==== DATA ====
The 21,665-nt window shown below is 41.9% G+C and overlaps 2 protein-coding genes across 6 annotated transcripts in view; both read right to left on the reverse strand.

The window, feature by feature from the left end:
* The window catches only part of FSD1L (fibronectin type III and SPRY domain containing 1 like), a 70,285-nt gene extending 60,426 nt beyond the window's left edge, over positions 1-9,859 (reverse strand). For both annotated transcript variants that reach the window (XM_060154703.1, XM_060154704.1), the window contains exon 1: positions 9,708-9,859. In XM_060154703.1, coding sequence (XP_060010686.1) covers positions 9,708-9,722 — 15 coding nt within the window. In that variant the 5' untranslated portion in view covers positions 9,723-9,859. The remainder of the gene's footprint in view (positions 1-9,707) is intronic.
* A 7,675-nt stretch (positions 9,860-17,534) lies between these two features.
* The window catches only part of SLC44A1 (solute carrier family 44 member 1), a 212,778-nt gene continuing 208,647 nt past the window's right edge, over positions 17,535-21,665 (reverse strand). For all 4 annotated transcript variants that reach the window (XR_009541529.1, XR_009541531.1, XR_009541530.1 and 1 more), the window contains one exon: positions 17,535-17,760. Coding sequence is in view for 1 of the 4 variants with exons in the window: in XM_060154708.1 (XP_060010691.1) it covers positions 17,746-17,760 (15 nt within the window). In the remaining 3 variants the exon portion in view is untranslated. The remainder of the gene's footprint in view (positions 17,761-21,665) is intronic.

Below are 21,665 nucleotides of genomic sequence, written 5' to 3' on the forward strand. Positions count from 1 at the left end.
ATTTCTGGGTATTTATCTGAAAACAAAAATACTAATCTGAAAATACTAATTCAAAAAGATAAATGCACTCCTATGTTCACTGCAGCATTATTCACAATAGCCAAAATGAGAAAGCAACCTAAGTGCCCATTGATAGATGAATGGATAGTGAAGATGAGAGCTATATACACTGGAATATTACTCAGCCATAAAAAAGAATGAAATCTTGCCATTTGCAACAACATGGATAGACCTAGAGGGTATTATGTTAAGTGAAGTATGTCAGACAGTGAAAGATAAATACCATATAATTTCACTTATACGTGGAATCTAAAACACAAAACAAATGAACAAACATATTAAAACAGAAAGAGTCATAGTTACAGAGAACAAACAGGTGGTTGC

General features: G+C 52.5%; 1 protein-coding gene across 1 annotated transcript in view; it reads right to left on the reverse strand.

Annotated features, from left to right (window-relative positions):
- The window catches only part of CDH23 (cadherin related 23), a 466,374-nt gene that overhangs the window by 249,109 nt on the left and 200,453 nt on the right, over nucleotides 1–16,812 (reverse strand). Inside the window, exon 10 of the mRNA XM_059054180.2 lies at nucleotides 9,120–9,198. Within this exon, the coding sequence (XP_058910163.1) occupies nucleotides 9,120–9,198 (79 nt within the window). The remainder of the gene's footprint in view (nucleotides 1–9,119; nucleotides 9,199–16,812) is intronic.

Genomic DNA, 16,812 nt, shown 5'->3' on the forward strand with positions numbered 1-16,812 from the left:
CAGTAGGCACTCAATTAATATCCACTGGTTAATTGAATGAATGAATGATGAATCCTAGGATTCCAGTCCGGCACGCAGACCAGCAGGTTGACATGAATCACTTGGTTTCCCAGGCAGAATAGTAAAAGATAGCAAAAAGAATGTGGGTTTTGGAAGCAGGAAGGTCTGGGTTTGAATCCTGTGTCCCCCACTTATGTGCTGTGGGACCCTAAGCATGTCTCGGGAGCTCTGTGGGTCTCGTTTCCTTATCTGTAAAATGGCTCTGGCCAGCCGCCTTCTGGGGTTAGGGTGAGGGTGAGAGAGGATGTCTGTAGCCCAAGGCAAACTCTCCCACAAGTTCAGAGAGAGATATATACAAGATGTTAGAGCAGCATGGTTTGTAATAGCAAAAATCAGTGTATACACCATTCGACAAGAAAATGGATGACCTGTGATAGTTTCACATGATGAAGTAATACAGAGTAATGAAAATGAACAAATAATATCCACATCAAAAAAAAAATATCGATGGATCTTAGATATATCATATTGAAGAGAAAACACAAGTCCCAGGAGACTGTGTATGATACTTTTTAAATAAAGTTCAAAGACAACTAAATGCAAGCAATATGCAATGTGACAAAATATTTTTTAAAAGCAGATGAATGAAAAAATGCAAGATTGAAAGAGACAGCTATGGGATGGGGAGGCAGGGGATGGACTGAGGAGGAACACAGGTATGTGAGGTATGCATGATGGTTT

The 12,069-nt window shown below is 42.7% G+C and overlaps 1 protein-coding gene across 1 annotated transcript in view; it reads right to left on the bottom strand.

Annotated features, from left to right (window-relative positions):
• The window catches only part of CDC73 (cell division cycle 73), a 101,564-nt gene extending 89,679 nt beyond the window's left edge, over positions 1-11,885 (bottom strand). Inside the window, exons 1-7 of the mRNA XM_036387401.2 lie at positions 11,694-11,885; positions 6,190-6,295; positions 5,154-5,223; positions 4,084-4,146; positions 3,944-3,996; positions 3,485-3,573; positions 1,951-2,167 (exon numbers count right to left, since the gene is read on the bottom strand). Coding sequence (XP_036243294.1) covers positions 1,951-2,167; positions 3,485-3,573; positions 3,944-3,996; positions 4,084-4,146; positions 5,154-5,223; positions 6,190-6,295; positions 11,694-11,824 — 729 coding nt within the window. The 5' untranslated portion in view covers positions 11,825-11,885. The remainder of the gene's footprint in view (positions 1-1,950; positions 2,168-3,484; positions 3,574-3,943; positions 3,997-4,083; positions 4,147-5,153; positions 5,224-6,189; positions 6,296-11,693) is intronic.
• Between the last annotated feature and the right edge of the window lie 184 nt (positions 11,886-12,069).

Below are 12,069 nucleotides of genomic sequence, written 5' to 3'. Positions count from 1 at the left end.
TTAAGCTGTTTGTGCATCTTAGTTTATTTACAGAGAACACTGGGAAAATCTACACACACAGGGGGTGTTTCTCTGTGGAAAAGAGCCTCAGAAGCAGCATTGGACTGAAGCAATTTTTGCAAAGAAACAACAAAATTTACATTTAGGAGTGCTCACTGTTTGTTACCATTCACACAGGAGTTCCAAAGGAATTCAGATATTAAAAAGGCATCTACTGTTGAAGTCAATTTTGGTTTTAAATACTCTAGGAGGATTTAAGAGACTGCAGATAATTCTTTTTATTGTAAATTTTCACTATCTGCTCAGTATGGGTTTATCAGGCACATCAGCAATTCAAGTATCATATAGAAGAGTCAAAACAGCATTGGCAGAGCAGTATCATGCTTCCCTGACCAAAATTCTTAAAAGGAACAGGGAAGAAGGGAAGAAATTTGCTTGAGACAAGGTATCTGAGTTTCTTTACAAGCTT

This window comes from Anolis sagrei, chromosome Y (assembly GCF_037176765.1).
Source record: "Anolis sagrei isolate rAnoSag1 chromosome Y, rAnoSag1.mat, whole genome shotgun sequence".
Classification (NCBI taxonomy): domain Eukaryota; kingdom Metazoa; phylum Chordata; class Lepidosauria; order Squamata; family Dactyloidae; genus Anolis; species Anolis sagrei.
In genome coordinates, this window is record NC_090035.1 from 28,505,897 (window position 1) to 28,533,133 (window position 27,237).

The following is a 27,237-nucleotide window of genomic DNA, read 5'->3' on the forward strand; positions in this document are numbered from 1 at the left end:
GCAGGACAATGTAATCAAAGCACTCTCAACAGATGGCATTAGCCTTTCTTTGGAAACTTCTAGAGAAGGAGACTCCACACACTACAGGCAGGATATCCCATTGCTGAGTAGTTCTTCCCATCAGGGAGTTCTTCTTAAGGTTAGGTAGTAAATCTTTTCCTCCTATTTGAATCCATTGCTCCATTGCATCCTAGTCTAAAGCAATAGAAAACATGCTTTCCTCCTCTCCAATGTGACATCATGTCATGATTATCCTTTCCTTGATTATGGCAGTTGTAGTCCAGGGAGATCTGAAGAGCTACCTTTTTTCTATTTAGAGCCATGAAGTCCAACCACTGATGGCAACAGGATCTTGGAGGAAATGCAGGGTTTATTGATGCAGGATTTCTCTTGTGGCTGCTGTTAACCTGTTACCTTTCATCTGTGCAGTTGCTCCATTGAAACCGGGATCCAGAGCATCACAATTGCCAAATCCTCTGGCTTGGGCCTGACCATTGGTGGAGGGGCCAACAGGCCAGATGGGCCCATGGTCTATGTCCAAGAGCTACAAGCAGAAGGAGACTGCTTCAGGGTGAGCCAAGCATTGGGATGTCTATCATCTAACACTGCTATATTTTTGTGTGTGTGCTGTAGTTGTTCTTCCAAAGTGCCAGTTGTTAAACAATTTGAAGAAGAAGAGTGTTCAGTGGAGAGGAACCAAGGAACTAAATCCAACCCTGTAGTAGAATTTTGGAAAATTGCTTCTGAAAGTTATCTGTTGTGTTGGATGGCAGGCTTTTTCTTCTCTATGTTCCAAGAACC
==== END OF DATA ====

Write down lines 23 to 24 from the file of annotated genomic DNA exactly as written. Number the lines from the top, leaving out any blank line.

The following is a 27,237-nucleotide window of genomic DNA, read 5'->3' on the forward strand; positions in this document are numbered from 1 at the left end:
GCAGGACAATGTAATCAAAGCACTCTCAACAGATGGCATTAGCCTTTCTTTGGAAACTTCTAGAGAAGGAGACTCCACACACTACAGGCAGGATATCCCATTGCTGAGTAGTTCTTCCCATCAGGGAGTTCTTCTTAAGGTTAGGTAGTAAATCTTTTCCTCCTATTTGAATCCATTGCTCCATTGCATCCTAGTCTAAAGCAATAGAAAACATGCTTTCCTCCTCTCCAATGTGACATCATGTCATGATTATCCTTTCCTTGATTATGGCAGTTGTAGTCCAGGGAGATCTGAAGAGCTACCTTTTTTCTATTTAGAGCCATGAAGTCCAACCACTGATGGCAACAGGATCTTGGAGGAAATGCAGGGTTTATTGATGCAGGATTTCTCTTGTGGCTGCTGTTAACCTGTTACCTTTCATCTGTGCAGTTGCTCCATTGAAACCGGGATCCAGAGCATCACAATTGCCAAATCCTCTGGCTTGGGCCTGACCATTGGTGGAGGGGCCAACAGGCCAGATGGGCCCATGGTCTATGTCCAAGAGCTACAAGCAGAAGGAGACTGCTTCAGGGTGAGCCAAGCATTGGGATGTCTATCATCTAACACTGCTATATTTTTGTGTGTGTGCTGTAGTTGTTCTTCCAAAGTGCCAGTTGTTAAACAATTTGAAGAAGAAGAGTGTTCAGTGGAGAGGAACCAAGGAACTAAATCCAACCCTGTAGTAGAATTTTGGAAAATTGCTTCTGAAAGTTATCTGTTGTGTTGGATGGCAGGCTTTTTCTTCTCTATGTTCCAAGAACC